CIE AS Psychology
For CIE AS Psychology consists of a detailed analysis of 20 famous psychological studies across five areas of Psychology. The studies are:
Each study has its own page on the site, which you can find using the links at the top. There is also a page for each approach. It is crucial that, as well as knowing the studies, you understand the key ideas and methods of each of the five approaches, and that you can evaluate these using some of the issues, debates and perspectives in the specification (see below).
Issues, debates and Perspectives
• The Behaviourist perspective
• The psychoanalytic perspective
Issues and debates:
• The application of psychology to everyday life (its usefulness)
• Ecological validity
• Ethnocentric bias
• Reliability and validity
• Individual and situational explanations
• Nature and nurture
• Quantitative and qualitative data
• Snapshot and longitudinal data
• The use of children in psychological research
• The use of animals in psychological research
This Crash Course video is a great introduction to Psychology.
Test yourself on the issues and debates with this quiz.
Know your exam papers!
Paper 1 - Core Studies 1
This paper will consist of short answer and structured response questions and will be assessed by a 1.5 hour examination. The examination paper will consist of two parts:
Section A: 15 compulsory short answer questions (75% of marks) Section B: 2 structured essays (25% of available marks)
Section A will examine your knowledge and understanding of the core studies.
In particular you will be asked questions about:
• the context, or background, of each study
• the information in the studies, such as theories or reasons why the study was conducted
• the methods used in the studies (experiment, self report, case study, observations) including types of experiment (e.g. laboratory and field), self report and observations
• the participants in the study and the sampling technique used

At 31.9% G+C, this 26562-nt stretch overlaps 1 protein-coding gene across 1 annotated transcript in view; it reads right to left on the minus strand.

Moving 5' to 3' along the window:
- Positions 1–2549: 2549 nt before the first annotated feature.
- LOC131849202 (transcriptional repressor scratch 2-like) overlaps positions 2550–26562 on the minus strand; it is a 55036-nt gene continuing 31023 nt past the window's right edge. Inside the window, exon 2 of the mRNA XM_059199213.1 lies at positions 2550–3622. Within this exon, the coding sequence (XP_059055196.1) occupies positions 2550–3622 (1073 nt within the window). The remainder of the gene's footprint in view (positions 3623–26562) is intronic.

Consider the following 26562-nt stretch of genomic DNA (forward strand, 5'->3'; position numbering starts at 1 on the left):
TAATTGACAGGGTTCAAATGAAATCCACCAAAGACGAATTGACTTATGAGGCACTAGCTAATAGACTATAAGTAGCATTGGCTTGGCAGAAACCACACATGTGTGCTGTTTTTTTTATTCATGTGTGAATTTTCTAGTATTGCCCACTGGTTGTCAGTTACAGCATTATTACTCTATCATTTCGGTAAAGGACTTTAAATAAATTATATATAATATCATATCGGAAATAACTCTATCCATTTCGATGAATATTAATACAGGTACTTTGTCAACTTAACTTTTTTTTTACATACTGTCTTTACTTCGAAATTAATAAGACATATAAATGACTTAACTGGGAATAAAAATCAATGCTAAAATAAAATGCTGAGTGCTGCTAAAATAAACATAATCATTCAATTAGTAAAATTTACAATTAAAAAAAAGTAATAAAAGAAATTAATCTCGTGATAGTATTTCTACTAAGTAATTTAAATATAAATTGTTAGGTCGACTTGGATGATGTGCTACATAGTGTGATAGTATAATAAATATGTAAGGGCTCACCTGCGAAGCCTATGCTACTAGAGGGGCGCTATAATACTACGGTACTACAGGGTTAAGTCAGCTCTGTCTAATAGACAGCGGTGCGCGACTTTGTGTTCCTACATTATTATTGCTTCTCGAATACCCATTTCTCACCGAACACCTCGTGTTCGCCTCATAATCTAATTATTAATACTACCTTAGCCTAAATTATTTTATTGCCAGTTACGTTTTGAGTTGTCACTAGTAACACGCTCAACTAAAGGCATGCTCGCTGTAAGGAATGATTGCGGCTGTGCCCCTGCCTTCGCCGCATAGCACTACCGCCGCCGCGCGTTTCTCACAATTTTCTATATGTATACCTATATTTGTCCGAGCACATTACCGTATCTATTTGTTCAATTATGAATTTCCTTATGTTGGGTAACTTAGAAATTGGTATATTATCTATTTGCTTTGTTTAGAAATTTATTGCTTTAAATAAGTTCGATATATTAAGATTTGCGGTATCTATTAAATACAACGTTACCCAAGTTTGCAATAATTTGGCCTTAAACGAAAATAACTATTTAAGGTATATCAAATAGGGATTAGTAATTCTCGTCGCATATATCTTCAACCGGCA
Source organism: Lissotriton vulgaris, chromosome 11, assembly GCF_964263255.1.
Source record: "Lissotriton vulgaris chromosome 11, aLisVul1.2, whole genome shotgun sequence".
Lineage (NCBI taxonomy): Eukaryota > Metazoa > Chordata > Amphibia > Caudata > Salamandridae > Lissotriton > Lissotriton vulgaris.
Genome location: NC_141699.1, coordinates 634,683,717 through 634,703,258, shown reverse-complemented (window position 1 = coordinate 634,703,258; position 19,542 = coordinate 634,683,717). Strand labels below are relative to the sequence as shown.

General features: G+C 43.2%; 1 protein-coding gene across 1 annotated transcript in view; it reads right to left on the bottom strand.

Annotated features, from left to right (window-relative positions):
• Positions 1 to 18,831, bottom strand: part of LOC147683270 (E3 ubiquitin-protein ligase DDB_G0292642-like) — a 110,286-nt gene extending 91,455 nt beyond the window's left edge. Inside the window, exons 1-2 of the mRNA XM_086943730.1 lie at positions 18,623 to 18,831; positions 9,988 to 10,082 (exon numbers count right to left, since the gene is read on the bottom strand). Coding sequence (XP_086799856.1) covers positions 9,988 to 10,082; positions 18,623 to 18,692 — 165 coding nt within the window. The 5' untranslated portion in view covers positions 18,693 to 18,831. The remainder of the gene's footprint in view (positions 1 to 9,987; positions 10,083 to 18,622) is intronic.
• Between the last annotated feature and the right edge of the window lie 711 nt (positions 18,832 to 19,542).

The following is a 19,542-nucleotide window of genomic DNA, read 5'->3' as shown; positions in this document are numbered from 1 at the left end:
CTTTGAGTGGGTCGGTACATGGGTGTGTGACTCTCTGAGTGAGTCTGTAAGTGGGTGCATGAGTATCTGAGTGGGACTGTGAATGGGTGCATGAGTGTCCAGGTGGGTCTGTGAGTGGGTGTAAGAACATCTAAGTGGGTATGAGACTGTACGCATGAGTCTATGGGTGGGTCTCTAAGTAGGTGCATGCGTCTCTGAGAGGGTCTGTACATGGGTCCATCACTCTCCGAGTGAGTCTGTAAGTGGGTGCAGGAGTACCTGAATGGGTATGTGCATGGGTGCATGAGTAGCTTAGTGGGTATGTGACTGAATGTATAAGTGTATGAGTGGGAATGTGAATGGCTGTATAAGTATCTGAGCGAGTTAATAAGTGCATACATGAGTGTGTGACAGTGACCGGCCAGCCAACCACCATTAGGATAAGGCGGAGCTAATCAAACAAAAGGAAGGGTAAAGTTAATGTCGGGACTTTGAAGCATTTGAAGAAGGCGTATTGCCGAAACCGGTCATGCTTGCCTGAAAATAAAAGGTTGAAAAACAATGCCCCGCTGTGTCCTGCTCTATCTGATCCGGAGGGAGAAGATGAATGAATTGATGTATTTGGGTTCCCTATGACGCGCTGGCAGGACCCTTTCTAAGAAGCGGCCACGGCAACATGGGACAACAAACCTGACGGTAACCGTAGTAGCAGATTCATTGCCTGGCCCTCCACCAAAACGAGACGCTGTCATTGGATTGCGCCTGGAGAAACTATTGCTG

• the design of the study (repeated measures, independent groups or matched pairs)
• the way the study was conducted, such as the procedure and apparatus used
• the type of data gathered (e.g. qualitative and/or quantitative), the way the results are analysed and presented
• the conclusions that can be drawn from the studies
You can also be asked questions about themes: methods, approaches and perspectives, and issues and debates as they apply to each core study.
Section B will examine your ability to make evaluative points about the studies and your ability to see the studies in the wider context of psychological themes. Both structured essay questions will have three named core studies from which candidates choose one study on which to write your answer.
Paper 2 - Core Studies 2
This paper will consist of structured essay questions and will be assessed by a 1.5 hour examination. The examination paper will consist of three parts:
1 compulsory methodology question (36%) related to a named core study
1 compulsory approaches and perspectives, and issues and debates question (36%) related to a named core study
1 approaches and perspectives, and issues and debates question (28%) related to a number of named core studies from a choice of 2 questions.
The paper will examine how well you can draw out and apply the themes of methods, approaches and perspectives, and issues and debates in the course to the core studies. You will be asked to make comparisons and distinctions between a number of core studies as well as placing them within the broader context of general debates within psychology.
In particular you will be asked questions about the approaches, perspectives, issues and debates (see above)
Match the study to the description...
Using this quizlet.
Aims quiz. Can you give the aims of each study from memory? Try here.
Titles quiz. What was the full title of each study? Quiz here.
The 'Year 12 full' flashcard file is below. Save it to your computer or device and open it using the Repetitions program to use.
Levels of explanation
It is important to understand that the different approaches to psychology are not necessarily rivals, whose explanations always contradict each other. This is not true. In fact, different approaches may simply be describing the same process, but from a different level of explanation.
In other words they are just describing the thing in a different way and focusing on a different aspect of it. For example, depression is still the same thing, regardless of the level of explanation used, it is just that some theories will focus on cognitive aspects of the condition, some biological, some social and so on.
Three example levels of explanation for depression are given below to illustrate: